One of the parts of my kit that I was kind of ashamed for was my shield glove. I took great pains to have a halfway decent looking glove for my sword hand (although compromises had to be made there, too), but the glove for my shield hand was a welder’s glove. Practical but ugly.
I had a todo for „new shield glove“ since at least April 2016, but I didn’t quite get around to it. This weekend, after making a practice piece from artificial leather, I went for the real thing. I took some pictures to illustrate the process.
First, I took the pattern from Susanna Broomé’s booklet „Smaller garments“ (more information can be found on Susanna’s web site) and copied it to printer paper. I went for the biggest size (9) although the pattern looked huge to me.
The pattern is after mittens from wool, specifically from vaðmál, found in Akranes, Iceland, and dated to the original „landnam“ (land taking) period in the 9th to 10th century. More information can be found on the Medieval-Baltic web site. It should be noted that the pattern of this glove is almost identical to the glove I have sewn, so this mitten was definitely not a conjectural pattern.
I had sourced a skin of goat a year ago, precisely for this (and a couple of other) endeavour. I copied the pattern onto the flesh side of the leather and promptly made a mistake. Instead of turning the pattern so that I would have a left glove, I copied the left upper side, but the right thumb and right bottom side for the mitten onto the leather. I would notice that later. There’s also a gusset but that’s kinda irrelevant because it’s symmetrical. You can also see that the left piece is substantially bigger than the right piece – this is deliberate and even necessary to allow the hand’s curvature to be followed by the fabric (or leather). It makes sewing just a little more difficult, though.
After the outlines had been copied to the leather, I used a scissors (no, not my fabric scissors) to cut out all the pieces. The two pictures below show the pieces on the leather and the cut pieces laid out on my desk.
Now I went to start sewing. With my first leather pieces, making the holes evenly spaced used to be a big issue, but I can fairly well do that manually now. So I started with the thumb and sewed it together, good side on good side. I’m using a modern leather needle and one of the needles I bought from Medievalcraft (link goes to their needle section in case you are in need) in Hedeby last summer. It’s rather thick but very sturdy.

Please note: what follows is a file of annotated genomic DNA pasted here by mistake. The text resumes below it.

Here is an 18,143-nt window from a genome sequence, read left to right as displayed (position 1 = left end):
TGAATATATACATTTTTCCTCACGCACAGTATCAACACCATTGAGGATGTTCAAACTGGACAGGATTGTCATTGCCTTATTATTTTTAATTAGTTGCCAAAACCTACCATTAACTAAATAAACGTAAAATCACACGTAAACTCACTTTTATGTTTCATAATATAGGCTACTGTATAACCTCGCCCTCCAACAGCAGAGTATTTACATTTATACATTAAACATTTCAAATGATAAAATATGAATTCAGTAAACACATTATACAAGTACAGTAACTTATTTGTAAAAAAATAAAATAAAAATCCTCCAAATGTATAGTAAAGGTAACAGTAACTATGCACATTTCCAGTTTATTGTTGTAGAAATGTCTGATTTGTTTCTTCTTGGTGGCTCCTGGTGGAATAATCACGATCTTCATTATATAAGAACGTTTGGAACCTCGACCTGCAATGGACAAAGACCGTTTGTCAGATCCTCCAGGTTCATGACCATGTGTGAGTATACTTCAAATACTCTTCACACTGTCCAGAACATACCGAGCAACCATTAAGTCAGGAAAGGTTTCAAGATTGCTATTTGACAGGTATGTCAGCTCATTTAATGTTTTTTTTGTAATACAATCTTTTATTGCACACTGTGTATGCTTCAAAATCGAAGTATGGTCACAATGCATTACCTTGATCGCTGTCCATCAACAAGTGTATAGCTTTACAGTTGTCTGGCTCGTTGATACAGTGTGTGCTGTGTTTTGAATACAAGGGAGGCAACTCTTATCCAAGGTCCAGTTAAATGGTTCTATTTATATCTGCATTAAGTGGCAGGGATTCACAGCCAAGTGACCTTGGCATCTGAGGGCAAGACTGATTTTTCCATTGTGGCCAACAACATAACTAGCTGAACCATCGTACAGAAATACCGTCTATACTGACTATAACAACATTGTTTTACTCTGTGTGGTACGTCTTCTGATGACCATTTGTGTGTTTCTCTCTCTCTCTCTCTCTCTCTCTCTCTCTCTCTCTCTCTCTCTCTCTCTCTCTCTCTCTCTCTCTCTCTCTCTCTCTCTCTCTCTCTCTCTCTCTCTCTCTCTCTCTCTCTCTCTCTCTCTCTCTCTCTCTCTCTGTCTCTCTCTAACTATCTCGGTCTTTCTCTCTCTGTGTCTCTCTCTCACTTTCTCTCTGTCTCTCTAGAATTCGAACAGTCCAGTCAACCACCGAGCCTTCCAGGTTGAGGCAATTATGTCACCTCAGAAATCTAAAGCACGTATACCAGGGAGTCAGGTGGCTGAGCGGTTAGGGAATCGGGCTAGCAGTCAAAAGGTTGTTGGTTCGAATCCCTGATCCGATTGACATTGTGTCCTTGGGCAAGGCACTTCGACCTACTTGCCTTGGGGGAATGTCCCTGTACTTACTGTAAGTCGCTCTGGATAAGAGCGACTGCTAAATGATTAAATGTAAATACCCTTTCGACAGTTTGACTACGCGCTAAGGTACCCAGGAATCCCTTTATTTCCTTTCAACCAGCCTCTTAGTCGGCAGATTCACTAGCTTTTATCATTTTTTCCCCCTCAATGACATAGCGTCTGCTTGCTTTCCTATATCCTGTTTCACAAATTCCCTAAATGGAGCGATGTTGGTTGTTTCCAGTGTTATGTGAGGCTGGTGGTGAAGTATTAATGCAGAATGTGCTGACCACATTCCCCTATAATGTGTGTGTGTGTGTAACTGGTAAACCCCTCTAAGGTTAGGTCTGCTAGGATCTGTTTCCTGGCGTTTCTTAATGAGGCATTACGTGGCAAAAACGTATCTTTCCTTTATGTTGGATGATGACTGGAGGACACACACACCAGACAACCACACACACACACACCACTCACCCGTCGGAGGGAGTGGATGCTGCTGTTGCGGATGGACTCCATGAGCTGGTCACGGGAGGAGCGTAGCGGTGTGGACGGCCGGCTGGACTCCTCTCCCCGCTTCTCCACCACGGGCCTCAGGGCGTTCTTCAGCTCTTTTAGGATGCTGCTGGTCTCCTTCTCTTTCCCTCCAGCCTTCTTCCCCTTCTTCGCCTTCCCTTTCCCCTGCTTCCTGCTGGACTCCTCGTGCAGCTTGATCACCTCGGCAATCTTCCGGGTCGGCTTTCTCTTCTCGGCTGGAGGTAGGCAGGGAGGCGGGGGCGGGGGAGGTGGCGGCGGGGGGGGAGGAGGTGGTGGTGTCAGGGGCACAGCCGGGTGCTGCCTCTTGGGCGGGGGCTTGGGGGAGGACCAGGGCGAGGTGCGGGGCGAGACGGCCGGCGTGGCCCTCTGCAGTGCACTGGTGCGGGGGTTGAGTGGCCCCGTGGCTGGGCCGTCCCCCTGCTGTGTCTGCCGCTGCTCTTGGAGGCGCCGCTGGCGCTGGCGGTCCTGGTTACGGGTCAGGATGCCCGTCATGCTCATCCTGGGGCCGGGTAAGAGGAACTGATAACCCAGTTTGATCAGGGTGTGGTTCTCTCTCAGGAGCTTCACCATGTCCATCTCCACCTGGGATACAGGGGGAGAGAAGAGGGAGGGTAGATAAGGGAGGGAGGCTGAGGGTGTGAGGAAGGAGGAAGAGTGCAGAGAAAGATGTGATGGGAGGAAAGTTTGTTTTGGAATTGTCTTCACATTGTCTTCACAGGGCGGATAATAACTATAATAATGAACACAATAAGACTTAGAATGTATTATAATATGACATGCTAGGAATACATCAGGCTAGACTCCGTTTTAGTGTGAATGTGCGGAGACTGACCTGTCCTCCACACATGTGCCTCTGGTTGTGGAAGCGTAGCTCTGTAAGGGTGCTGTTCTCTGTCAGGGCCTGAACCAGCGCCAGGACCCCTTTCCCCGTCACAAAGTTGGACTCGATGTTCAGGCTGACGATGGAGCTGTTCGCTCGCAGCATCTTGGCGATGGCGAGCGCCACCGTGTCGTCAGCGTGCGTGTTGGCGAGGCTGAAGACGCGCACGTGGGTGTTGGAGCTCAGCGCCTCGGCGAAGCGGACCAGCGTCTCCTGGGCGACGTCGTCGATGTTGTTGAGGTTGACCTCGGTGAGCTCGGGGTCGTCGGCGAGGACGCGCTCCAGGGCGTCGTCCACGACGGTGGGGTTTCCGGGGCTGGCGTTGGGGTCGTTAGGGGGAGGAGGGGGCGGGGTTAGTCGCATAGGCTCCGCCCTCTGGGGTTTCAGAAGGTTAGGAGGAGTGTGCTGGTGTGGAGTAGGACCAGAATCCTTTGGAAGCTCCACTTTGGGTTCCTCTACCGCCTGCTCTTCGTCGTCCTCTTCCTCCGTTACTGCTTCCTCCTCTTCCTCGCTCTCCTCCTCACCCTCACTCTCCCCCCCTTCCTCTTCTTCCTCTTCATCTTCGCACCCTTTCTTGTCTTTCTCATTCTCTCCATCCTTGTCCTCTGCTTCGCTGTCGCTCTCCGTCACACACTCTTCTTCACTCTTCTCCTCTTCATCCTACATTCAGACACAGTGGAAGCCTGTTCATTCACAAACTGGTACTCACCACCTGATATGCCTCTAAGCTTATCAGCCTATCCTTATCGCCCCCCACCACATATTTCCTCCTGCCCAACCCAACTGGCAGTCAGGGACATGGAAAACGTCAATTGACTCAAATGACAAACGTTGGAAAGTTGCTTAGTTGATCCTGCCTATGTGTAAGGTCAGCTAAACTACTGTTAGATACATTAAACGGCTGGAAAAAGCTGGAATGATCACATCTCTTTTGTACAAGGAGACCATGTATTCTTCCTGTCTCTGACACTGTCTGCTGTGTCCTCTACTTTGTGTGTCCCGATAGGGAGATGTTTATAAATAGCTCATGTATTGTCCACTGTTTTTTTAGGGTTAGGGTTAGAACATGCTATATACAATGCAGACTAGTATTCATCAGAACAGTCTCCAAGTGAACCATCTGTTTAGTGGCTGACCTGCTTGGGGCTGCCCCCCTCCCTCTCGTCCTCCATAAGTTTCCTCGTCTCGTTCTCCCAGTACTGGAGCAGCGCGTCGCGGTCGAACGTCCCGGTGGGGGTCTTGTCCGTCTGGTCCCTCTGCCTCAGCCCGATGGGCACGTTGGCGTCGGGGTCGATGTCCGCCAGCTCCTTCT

After that, I sewed the thumb to the inside of the glove and tried it on, inside out. Wait a second. If this fits on my left hand while being inside out, it’s… the wrong glove. Halfway finished right mitten, welcome to my „sod off, I’ll finish you some other time“ box.
I re-cut the inside of a left mitten (and managed to cut out the thumb the wrong way… again!), and re-started the whole sewing process. After a while, and two or three episodes of „Peaky Blinders“, I was at the point where I would fix the gusset to the mitten inside and outside. This is a straightforward process – in case you are unfamiliar with how to fix gussets, there’s even a hint in Susanna’s sewing techniques booklet.
After that, I started sewing together the inside and the outside of the glove. This is, again, a little tricky because the outside is so much bigger than the inside. Susanna’s booklet recommends to sew a helping thread (a gathering thread) that allows to pull the outside a little together so it fits over the inside and can be sewn.
I found that for leather, this is not actually necessary. All that is necessary is to take good care that the holes punched in the upper (or outside) are exactly the same amount as the lower (the inside), only slightly further apart. It helped me to divide the glove into two or three parts – the upper straight line, the curve at the fingertips, and the lower straight line. Then, painstakingly count your holes, and if in doubt, mark and divide further. You can’t be precise enough here, it really pays off. When sewing, you will note that the whole glove starts curving, becoming convex. This is due to the lower part taking on the form of the upper which pulls on it.
I sewed and punched and sewed – actually quite meditative work which I did this morning, while watching the kids after breakfast. Eventually, I was done and took my oldest son to a bathroom sink. It was turning time!
Similar to turnshoes, these gloves are best turned when soaked in warm water. The water makes the leather soft, and getting the curves, and especially the thumb, folded out well, gets easier. However, the moisture poses a danger to the leather – it tends to get very hard when drying. Dry slowly (my glove rested on the heating, cushioned by a towel, for the whole day)!
After the mitten was dry, I used beeswax paste to give it a nice finish and soften it up again. Then I tried it on – and it fits like it should, not too loose and the thumb is the right size too.
Another winter project done!